The statisticians marked 2005 as a record year for the Alternative Investment Market, the London Stock Exchange's market for small and growth companies. A record number of companies from the UK and abroad have floated on the AIM, and these new and existing companies have raised a record amount of cash.
But the champagne that was popped to celebrate AIM's 10th anniversary in June has gone pretty flat in the months since. For 2005 will also go down as a momentous year for scandal, a year when investors got to understand the downside of the market's fêted "hands-off" regulatory regime.
A new low-point was reached yesterday. The Serious Fraud Office said it had seen enough to begin an investigation of what looks like AIM's biggest-ever fraud. Langbar International claimed to have raised £140m in 2003 for unspecified future investments. It later claimed those investments had grown to £365m, and some of the City's most august fund managers handed over a further £4.3m fundraising this summer.
Last week the company's "forensic accountant" Kroll Associates revealed it "has not been able to establish the existence of, nor verify the company's entitlement to, any relevant assets at any time in the company's history". Those left holding the shares, now suspended, fear they have now lost everything.
The Stock Exchange and the "nominated advisers" (nomads) who specialise in working with AIM companies are all desperate to shore up the reputation of the market. While the Stock Exchange keeps rules and regulations for AIM companies to a minimum, it is the nomads' responsibility to ensure honest dealing and accurate reporting by the companies they advise.
Dru Edmonstone, the head of corporate broking at Seymour Pierce, which advises the largest number of AIM companies, said that part of the problem could be the growing number of small, inexperienced nomads. From 60 firms licensed to act as nomads a couple of years ago, the total has risen to over 80.
Mr Edmonstone said: "Some nomads are better than others, and I get nervous when I see names I haven't even heard of applying for licences. Everyone has thought, 'there's money to be made here boys'. Grown-up companies still go to use grown-up nomads, and these other outfits end up with the dregs. "So it has been a record year for AIM in terms of quantity, but has it been a record year for quality, that is the question?"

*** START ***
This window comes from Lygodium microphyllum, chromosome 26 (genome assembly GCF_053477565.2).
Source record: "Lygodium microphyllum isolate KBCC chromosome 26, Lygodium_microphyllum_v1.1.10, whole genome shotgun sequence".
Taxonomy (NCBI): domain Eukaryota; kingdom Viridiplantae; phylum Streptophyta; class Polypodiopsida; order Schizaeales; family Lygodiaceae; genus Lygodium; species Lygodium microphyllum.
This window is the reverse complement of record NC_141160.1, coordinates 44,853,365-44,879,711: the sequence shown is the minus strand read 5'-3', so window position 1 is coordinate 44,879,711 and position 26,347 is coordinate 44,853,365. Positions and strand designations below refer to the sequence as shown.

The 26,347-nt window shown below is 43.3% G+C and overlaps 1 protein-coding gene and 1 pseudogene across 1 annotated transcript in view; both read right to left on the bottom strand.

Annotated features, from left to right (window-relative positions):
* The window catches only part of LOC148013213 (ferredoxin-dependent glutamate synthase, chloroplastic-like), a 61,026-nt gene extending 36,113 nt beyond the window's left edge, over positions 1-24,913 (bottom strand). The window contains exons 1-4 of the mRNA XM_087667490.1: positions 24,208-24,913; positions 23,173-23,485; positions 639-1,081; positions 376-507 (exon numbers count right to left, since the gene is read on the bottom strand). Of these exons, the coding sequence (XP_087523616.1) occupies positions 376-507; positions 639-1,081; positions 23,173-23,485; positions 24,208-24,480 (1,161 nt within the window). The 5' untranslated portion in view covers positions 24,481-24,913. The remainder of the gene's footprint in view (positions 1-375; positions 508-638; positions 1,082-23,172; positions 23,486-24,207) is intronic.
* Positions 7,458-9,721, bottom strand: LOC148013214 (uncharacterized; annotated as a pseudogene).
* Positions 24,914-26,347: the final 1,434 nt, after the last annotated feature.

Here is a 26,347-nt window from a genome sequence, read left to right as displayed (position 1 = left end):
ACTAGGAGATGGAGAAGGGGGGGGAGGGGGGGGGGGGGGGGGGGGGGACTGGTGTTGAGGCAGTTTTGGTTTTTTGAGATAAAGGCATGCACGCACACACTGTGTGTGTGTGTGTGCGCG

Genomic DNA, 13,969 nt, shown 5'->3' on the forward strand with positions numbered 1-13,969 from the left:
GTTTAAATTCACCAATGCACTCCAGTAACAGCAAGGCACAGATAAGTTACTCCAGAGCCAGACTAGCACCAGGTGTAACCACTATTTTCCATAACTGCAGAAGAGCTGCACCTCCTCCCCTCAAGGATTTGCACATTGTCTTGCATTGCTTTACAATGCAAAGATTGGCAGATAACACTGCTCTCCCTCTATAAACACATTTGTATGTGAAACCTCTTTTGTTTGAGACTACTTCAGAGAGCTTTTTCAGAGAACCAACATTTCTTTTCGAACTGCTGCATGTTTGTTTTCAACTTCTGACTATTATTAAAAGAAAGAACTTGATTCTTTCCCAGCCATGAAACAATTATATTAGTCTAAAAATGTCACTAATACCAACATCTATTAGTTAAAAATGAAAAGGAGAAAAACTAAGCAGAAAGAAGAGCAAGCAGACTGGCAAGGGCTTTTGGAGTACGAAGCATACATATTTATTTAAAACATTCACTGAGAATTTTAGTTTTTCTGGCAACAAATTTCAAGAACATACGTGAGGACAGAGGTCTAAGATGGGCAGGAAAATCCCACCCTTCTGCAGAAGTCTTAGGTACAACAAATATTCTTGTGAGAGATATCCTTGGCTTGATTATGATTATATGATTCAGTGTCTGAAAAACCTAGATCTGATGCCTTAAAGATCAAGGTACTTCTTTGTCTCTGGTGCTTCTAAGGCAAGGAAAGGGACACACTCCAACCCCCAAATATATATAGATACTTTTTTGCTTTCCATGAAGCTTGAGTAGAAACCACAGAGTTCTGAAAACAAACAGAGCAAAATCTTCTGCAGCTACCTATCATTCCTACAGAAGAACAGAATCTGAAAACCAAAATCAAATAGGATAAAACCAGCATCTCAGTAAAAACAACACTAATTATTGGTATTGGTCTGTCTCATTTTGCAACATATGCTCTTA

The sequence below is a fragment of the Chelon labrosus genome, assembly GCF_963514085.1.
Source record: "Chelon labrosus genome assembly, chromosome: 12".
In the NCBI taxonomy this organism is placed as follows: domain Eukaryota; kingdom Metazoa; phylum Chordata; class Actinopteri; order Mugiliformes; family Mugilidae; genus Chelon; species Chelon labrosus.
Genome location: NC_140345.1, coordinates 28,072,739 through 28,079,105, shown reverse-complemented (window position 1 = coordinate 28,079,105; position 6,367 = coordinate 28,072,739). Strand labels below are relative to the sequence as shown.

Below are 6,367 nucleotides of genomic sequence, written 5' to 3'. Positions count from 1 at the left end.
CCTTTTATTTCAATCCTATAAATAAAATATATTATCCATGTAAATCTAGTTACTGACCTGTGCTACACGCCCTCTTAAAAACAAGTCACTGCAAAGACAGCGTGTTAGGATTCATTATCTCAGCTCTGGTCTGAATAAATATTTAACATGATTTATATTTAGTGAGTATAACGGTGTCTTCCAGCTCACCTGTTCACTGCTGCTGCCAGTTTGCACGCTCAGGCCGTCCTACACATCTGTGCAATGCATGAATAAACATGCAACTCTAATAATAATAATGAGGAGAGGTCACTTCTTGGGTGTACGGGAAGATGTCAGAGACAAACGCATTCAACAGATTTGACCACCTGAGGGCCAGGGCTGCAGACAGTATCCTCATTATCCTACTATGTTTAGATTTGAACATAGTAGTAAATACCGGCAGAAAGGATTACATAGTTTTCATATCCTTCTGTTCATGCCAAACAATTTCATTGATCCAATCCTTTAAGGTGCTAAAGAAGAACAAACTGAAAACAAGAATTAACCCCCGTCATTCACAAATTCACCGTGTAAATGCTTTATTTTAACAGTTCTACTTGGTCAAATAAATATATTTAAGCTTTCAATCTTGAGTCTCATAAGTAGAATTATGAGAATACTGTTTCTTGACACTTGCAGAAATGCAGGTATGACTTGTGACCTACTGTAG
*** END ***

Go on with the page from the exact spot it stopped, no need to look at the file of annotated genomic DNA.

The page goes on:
The Stock Exchange has given its AIM team more resources to oversee nomads, and it plans to step up visits to those firms deemed to have the most high-risk clients. And it has promised to come down hard on Nabarro Wells and Arden Partners, Langbar's two nomads, if they are found to have lapsed in their duty to try to prevent fraud and sharp practices.
A Stock Exchange spokesman said: "We are looking very intently at what went on and at all the actors. We know the individuals, we know the nomad, and if we find that they were not acting in the best interests of AIM then we will move on them, and we won't want to wait for the outcome of the SFO investigation." Nomads face private or public censure, fines or the removal of their licences if they are found wanting in their duty to try to root out fraud and sharp practice.
Inevitably, AIM will have more than its fair share of business failures because it is specifically aimed at more speculative, early-stage companies, often little more than a business idea at the time they come to market. One in six companies on AIM is in the natural resources sector, and about the same number are cash shells or investment companies with no trading business. Laurie Beevers, the chief executive of WH Ireland, says the speculative nature of AIM companies means nomads must ensure a significant emphasis is put on good corporate governance. His firm has become so worried about the quality of corporate governance at AIM companies that it presented a paper on the subject at a recent conference for mining companies.
He said: "There are more than 1,300 companies on AIM with a total market value of £50bn so Langbar and other incidents have to be seen from that perspective. Serious fraud can happen in any market in the world. But some people are still not taking good corporate governance seriously and we are always looking for good non-executive directors for companies."
The increasing number of overseas companies on AIM offers a great opportunity for UK investors and a revenue generating opportunity for the Stock Exchange, but it is also a reason to fear we have not seen the last of these great scandals.
Companies operating in corruption-riddled emerging markets, many with directors forged from the anarchic proto-capitalist days after the collapse of Communism, need the greatest guidance in UK corporate governance and the greatest supervision from nomads - but the further away they are from London, the harder it is to get a grip on them. Langbar may not hold the record for AIM fraud for very long.